Amazon workers at California air hub walk off job
Workers at Amazon's San Bernardino air hub in Southern California walked off the job Monday in protest for better wages and working conditions.
Why it matters: More than 150 people participated in the walkout as part of the first coordinated labor action in Amazon’s growing air cargo network, according to the Washington Post.
Yes, but: Amazon contested the figure. Spokesperson Paul Flaningan told WashPost some 74 employees participated in Monday's action.
Driving the news: The workers, who are independently organized, are demanding a $5 an hour pay increase, improved health and safety standards and an end to what they described as "retaliation at the warehouse," according to a statement from Inland Empire Amazon Workers United.
- The group leading the local movement says Amazon is the largest private sector employer in the Inland Empire and alleges that the company failed to provide the community with quality jobs amid massive profits since the start of the pandemic.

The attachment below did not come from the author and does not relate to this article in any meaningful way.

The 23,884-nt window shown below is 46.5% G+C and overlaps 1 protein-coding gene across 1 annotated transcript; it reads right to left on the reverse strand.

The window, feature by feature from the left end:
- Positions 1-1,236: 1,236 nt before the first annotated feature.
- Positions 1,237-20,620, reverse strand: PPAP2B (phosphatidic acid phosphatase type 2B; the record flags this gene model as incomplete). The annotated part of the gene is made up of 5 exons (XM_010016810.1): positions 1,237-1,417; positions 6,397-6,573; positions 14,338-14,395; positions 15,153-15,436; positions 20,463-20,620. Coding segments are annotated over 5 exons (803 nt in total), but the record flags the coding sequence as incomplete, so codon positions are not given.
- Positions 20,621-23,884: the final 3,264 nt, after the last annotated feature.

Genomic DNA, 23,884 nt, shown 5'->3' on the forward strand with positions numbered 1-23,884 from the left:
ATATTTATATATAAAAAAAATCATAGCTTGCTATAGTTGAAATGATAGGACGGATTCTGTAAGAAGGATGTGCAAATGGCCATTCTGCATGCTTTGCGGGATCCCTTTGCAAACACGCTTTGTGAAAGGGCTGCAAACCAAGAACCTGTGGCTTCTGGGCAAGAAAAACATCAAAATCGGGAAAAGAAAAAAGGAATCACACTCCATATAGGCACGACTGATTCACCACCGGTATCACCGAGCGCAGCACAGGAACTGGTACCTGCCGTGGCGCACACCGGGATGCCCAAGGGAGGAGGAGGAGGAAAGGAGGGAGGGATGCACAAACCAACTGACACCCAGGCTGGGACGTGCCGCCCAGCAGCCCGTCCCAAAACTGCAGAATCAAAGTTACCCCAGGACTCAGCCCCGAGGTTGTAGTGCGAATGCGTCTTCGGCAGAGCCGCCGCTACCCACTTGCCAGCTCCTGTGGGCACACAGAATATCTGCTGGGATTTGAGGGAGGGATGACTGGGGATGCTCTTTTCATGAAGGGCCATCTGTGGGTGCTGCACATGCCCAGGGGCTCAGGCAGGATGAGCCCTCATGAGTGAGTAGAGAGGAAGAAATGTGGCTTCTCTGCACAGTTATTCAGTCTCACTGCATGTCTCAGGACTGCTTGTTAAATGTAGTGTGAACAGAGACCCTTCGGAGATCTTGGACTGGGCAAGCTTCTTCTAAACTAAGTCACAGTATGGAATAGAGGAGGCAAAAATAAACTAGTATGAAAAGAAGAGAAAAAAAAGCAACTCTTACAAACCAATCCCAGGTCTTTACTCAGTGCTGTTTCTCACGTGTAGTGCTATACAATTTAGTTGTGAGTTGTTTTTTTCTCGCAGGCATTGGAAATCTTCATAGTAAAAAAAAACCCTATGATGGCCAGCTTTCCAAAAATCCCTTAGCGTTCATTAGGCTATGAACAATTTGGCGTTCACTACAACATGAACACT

What they're saying: "Whether we’re suffering from heat exhaustion, not getting paid enough to afford rent, or being retaliated against for speaking up, we know we deserve better," Inland Empire Amazon Workers United said.
- "We’re demanding higher standards."
The other side: "We appreciate and respect the direct relationship we have with our employees to discuss and address feedback," Flaningan said to WashPost.
- "Through this open-door policy we have many communication channels we use, including All Hands meetings, which help us address employee concerns."
By the numbers: The Amazon Air Freight Fulfillment Center, which opened last year, has about 1,500 employees.
- It's the company's seventh air site in California and uses Amazon Prime-branded airplanes to send packages around the country.
The big picture: Amazon has been pushing back against unionization efforts in its U.S. operations.
- Monday's walkout underscores that a growing labor movement within the company is showing no signs of slowing down.
- Representatives for Amazon did not immediately respond to Axios' request for comment.